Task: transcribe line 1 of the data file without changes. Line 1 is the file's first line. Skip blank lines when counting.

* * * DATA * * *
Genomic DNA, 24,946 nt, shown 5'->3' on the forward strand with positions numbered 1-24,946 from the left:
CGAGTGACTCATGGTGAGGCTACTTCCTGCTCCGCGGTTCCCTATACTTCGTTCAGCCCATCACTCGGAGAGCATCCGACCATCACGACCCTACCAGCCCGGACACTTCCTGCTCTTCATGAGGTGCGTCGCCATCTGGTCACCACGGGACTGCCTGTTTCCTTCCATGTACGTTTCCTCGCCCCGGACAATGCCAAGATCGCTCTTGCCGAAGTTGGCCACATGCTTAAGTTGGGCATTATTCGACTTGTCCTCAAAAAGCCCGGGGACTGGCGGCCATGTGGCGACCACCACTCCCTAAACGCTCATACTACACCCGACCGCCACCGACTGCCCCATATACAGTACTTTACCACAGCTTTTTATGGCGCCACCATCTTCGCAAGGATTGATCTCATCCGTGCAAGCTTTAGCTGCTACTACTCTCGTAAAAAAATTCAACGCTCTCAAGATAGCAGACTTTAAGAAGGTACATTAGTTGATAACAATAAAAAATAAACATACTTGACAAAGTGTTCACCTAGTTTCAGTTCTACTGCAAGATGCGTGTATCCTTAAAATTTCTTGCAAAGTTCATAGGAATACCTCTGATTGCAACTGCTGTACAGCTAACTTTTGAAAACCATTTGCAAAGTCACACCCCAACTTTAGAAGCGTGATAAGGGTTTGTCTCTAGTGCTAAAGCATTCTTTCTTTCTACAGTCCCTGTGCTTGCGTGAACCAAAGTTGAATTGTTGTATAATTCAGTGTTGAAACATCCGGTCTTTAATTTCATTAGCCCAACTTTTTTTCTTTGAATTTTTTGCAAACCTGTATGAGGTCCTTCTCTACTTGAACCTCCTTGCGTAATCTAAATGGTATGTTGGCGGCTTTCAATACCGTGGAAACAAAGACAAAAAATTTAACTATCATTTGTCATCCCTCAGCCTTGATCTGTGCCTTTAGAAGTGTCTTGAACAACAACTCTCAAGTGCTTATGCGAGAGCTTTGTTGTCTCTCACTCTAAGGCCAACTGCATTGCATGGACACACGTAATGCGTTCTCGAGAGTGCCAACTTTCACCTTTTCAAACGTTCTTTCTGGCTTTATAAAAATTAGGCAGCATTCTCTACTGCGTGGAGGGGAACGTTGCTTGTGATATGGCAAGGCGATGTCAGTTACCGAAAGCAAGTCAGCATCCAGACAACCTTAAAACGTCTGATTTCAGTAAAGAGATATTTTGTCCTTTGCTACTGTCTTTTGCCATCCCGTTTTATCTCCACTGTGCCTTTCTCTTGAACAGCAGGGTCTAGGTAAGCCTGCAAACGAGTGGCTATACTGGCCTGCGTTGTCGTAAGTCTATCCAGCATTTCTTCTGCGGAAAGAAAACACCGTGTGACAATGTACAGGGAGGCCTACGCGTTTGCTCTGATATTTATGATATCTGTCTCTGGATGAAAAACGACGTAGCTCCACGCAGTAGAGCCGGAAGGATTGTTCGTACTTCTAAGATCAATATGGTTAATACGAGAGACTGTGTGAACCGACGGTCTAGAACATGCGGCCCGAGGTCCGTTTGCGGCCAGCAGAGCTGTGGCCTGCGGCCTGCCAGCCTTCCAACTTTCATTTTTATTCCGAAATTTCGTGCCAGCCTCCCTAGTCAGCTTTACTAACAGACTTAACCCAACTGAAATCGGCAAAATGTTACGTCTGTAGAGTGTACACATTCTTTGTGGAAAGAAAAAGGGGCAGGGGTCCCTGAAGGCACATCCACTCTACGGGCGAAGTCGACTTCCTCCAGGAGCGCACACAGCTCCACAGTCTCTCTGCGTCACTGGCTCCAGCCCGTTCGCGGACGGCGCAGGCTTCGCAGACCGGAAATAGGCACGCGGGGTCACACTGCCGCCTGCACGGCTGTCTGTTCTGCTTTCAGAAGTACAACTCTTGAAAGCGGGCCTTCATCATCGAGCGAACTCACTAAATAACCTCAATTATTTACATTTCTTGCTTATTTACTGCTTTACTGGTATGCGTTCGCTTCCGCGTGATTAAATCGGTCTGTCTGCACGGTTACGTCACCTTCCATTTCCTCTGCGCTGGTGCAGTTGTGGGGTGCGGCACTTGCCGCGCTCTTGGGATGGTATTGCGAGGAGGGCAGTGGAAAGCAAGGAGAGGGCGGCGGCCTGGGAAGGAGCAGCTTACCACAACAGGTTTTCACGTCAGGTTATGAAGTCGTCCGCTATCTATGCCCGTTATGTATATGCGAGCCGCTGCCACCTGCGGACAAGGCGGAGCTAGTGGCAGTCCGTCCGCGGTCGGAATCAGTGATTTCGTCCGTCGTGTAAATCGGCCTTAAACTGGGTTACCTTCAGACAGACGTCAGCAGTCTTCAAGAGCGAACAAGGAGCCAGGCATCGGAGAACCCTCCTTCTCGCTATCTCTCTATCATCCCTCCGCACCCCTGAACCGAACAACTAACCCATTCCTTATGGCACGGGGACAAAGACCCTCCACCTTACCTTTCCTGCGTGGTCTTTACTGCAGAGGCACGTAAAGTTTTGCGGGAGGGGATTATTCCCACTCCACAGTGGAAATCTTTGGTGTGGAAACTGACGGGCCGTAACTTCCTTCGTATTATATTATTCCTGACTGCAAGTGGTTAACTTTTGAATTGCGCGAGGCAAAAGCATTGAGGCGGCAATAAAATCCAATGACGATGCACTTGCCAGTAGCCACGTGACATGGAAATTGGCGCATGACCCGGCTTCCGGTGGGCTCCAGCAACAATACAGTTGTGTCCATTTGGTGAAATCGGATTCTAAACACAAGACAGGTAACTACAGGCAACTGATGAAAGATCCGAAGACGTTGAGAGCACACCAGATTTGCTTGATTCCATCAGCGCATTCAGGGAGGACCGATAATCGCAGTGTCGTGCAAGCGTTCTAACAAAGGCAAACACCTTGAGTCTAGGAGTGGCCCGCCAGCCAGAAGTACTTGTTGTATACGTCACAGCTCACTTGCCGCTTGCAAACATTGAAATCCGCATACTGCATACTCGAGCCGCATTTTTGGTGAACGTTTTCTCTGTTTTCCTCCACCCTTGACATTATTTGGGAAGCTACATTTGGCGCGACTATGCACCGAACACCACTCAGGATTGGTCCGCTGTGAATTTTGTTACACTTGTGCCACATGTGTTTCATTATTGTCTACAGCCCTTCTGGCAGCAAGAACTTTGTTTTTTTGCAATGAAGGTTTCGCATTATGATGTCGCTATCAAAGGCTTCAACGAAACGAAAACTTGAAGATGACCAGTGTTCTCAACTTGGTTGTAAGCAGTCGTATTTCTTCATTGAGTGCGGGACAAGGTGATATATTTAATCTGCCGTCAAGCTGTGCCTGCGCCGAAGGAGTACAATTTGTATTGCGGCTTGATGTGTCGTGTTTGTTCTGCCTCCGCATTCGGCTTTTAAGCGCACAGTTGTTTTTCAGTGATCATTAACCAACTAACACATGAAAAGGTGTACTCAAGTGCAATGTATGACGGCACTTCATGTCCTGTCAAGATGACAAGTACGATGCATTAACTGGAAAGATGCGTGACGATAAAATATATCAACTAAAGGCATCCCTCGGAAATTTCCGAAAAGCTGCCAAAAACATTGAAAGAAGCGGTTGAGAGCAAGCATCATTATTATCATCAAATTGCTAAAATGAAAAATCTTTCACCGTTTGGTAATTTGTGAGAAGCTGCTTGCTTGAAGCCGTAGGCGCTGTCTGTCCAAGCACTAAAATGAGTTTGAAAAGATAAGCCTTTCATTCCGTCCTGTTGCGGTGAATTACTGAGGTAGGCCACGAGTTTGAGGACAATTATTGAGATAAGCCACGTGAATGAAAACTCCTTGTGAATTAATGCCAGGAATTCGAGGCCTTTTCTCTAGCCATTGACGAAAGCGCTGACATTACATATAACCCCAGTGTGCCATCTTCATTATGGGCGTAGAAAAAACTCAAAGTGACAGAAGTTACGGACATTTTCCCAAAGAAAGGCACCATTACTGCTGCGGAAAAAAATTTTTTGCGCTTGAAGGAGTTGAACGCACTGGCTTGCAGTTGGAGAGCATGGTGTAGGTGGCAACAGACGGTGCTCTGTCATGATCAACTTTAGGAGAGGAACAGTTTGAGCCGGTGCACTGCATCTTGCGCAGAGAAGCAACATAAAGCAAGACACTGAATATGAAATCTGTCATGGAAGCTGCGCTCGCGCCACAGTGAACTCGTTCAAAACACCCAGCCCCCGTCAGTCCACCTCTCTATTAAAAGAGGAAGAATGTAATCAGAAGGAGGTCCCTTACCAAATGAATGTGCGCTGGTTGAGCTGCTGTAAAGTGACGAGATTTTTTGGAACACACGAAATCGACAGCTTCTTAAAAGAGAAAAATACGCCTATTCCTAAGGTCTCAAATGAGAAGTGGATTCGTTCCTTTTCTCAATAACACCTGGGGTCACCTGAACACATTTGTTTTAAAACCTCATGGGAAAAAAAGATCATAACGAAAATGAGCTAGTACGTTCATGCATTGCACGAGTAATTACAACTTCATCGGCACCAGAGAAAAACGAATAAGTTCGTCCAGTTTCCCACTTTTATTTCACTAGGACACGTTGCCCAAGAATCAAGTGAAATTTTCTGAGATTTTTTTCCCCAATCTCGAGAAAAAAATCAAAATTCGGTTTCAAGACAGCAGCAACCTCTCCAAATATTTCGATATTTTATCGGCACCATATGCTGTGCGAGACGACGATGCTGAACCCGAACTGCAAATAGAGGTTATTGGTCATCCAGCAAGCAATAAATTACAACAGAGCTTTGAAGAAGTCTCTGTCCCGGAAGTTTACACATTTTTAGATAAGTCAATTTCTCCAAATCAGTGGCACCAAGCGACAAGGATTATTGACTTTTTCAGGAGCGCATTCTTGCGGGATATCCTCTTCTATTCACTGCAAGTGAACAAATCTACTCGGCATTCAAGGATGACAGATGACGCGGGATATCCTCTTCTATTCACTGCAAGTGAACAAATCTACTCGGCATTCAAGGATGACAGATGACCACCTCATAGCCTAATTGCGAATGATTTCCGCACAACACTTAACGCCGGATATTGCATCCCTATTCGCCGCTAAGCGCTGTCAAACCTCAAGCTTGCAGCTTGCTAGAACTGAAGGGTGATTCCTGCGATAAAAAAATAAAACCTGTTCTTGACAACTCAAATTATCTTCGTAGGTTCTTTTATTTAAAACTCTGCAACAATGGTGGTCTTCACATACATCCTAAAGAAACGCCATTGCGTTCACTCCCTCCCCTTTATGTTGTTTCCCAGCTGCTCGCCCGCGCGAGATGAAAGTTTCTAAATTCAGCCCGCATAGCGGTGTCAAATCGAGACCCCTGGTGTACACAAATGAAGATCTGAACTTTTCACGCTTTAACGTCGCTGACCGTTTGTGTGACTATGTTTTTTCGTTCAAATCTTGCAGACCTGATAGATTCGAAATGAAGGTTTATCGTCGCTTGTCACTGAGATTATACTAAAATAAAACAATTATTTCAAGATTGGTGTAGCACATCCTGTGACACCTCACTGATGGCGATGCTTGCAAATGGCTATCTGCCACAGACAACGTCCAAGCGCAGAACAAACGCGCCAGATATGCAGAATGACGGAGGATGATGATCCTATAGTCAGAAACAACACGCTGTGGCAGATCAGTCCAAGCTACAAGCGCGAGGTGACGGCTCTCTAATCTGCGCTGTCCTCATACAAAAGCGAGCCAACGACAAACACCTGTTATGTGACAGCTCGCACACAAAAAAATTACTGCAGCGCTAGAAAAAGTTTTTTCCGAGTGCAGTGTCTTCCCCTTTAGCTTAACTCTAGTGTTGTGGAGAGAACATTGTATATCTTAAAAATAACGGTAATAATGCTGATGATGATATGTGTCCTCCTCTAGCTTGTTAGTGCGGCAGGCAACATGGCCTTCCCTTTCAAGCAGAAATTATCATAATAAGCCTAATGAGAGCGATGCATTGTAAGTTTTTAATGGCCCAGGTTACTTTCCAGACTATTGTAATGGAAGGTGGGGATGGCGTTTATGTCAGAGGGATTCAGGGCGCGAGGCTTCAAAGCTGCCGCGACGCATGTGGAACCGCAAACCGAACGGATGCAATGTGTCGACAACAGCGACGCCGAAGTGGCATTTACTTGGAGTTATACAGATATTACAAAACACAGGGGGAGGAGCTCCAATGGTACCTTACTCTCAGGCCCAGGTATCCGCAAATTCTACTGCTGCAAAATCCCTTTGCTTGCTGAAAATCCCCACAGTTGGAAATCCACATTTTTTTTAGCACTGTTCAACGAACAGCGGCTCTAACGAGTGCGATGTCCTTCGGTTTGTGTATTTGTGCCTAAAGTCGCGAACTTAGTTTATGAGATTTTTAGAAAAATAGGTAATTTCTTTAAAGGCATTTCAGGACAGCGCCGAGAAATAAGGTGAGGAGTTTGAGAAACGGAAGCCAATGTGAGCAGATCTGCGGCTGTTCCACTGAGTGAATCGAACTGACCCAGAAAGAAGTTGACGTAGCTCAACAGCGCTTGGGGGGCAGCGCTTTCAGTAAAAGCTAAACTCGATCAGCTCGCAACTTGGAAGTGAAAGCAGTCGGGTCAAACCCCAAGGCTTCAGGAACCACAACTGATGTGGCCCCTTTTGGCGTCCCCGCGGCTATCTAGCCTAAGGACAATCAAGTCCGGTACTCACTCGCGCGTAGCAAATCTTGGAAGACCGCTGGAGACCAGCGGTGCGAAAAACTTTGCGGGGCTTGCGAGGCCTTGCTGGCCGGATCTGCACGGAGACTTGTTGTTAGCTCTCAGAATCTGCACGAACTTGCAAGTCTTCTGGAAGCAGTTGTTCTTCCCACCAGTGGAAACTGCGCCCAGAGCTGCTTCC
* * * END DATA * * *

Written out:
Genomic DNA, 24,946 nt, shown 5'->3' on the forward strand with positions numbered 1-24,946 from the left: